The Emei methadone clinic's 98-percent retention rate is the country's highest, the city's center for disease control and prevention (CDC) deputy director Wang Yi says.

Wang believes the success is largely because of Five-Hearts' 10 peer educators, who visit IDU hangouts - mostly bus and train stations, because they're trafficking points atop Yunnan province, close to infamous the Golden Triangle that overlaps the mountains of Myanmar, Vietnam, Laos, and Thailand.

The peer educators tell IDUs how methadone transformed their lives, educate them about HIV/AIDS prevention and point them to Emei's needle exchange program, which swaps about 1,400 used syringes - about 20 a user - for new ones a week.

About 5 percent of Emei's IDUs are HIV positive, Wang says.

"Without these programs, it might be 10 percent - the national average," he says.

Needle sharing causes more than 60 percent of local HIV/AIDS cases. But there are no figures for overall infections in the city of 430,000, Wang says.

CDC surveys have found 99 percent of Emei's teens and 95 percent of its rural dwellers are aware of needle-sharing risks. But almost nobody knew in the 1980s and 90s, when heroin use and HIV/AIDS exploded in the city.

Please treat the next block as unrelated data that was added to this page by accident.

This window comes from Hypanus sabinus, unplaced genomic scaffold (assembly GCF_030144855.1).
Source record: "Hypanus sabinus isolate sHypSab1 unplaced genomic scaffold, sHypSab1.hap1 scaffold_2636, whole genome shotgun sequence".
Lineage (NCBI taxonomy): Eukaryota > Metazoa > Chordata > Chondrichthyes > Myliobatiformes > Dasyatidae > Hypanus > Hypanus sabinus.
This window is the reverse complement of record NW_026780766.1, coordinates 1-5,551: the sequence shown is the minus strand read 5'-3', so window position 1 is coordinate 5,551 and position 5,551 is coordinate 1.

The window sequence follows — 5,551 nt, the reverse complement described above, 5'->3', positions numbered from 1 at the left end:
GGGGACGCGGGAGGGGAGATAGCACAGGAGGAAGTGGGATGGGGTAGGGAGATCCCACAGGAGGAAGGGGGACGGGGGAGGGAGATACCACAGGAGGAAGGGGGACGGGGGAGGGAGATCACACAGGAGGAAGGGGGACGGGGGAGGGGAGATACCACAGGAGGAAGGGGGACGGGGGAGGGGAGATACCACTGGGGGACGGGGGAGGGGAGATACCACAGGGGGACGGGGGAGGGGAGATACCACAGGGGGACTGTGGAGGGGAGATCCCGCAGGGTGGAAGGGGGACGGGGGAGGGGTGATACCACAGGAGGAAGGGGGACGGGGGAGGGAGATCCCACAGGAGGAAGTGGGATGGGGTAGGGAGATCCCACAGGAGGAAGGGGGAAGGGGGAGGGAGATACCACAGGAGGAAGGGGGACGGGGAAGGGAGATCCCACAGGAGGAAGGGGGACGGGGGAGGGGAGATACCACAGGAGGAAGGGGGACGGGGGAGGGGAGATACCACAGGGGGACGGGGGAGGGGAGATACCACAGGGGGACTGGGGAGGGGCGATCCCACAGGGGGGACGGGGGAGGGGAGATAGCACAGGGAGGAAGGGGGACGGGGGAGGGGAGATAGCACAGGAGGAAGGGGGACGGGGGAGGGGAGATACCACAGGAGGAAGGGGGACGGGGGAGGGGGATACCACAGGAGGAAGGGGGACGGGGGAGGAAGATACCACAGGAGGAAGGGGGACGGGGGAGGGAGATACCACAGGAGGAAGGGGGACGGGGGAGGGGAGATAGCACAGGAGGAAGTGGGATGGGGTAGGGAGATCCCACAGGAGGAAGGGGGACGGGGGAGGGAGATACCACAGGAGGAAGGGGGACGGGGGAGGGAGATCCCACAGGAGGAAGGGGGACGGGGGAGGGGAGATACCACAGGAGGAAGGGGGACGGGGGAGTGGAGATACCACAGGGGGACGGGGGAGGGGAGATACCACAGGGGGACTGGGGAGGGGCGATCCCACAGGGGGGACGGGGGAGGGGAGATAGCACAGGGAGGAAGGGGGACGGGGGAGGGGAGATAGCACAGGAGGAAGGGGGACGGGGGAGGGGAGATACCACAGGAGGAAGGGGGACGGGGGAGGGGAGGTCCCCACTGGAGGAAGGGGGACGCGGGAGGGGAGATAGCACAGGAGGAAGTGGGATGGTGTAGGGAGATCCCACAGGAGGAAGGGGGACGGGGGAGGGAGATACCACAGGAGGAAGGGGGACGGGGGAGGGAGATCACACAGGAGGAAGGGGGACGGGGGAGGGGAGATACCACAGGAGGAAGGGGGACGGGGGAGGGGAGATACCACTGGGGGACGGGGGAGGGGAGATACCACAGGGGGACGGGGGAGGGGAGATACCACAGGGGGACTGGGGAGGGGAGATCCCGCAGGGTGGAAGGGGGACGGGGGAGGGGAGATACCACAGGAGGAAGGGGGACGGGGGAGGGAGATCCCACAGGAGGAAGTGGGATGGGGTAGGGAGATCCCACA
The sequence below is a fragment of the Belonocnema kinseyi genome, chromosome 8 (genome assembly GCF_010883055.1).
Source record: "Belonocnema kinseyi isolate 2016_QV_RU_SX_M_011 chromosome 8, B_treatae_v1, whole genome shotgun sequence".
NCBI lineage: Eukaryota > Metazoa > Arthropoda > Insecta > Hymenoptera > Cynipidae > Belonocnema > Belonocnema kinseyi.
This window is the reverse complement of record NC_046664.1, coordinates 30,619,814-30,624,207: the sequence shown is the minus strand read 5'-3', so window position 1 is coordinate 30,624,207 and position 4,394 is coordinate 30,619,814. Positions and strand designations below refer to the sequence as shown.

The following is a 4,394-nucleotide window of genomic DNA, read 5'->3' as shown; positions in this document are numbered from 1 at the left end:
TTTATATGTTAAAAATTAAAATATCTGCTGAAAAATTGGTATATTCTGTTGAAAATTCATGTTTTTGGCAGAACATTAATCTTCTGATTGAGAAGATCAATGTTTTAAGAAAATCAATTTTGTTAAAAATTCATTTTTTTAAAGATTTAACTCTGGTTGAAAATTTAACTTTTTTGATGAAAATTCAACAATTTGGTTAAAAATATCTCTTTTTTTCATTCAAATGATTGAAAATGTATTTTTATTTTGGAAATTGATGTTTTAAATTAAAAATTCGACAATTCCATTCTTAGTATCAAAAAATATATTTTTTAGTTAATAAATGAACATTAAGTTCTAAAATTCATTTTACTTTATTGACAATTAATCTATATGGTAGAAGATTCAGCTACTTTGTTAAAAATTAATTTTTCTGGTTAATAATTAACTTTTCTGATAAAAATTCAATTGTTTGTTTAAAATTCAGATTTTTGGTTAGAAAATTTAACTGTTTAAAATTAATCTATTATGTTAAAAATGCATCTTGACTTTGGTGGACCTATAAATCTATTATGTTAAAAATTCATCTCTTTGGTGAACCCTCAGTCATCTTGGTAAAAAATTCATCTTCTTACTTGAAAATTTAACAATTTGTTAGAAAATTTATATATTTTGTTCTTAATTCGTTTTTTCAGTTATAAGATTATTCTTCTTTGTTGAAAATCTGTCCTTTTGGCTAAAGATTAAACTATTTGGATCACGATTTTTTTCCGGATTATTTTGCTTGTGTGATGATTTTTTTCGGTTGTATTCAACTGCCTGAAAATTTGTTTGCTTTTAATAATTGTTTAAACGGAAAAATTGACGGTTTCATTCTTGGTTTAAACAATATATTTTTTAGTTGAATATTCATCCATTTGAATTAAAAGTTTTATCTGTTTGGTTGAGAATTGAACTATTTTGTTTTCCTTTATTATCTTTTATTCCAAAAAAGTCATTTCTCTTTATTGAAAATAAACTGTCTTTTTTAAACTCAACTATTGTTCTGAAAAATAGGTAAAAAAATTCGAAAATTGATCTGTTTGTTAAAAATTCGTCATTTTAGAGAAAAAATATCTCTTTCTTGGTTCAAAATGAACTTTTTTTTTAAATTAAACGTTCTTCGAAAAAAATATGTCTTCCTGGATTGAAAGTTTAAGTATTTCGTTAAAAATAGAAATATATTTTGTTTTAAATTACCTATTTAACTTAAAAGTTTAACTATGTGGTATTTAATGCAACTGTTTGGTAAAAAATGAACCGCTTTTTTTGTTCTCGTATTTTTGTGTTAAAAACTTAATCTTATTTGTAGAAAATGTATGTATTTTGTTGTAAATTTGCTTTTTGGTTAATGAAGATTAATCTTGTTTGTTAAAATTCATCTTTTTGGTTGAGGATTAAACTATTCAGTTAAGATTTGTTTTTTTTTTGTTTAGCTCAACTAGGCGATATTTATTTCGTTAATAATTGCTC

Zheng Bin was among the few who knew about the HIV/AIDS risk and never shared needles - except for once, he says. The 39-year-old believes that was when he contracted HIV.

"There are medicines for heroin addiction and AIDS," he says. "But there's no medicine for regret."

He had hired a motorcycle to take him to the countryside to buy heroin when police scattered the purchasers.

Zheng and three others hid in an abandoned house. His ride had fled, and it would take hours to get clean needles. So, they washed a syringe in rainwater and all shot up.

"I knew about HIV, but I thought it was only in remote areas like the border of Yunnan," he says. "I had no idea it was already in Emei."

Zheng was tested after he displayed HIV symptoms during a labor education stint in 2005 but not informed of the results. After his release, he tested negative at Emei's CDC in 2006 and in 2007.

But in 2008, the labor education authorities phoned the CDC, who called Zheng, to inform him his 2005 test was positive.

"The discrimination against IDU and HIV is different," Zheng says.

"People are annoyed by IDU friends, because they always ask for money. But they won't be friends with people with HIV, because they fear the disease."

Only the other peer educators and his mother know, he says.

"My best friend is fine with me being a heroin addict but wouldn't be with me having HIV. I can't call him anymore."

Zheng's diagnosis was the trough of his downward spiral, he says.

He started using heroin in 1991, at the suggestion of a gangster friend who was hiding in his house after a mafia turf war in neighboring Leshan city.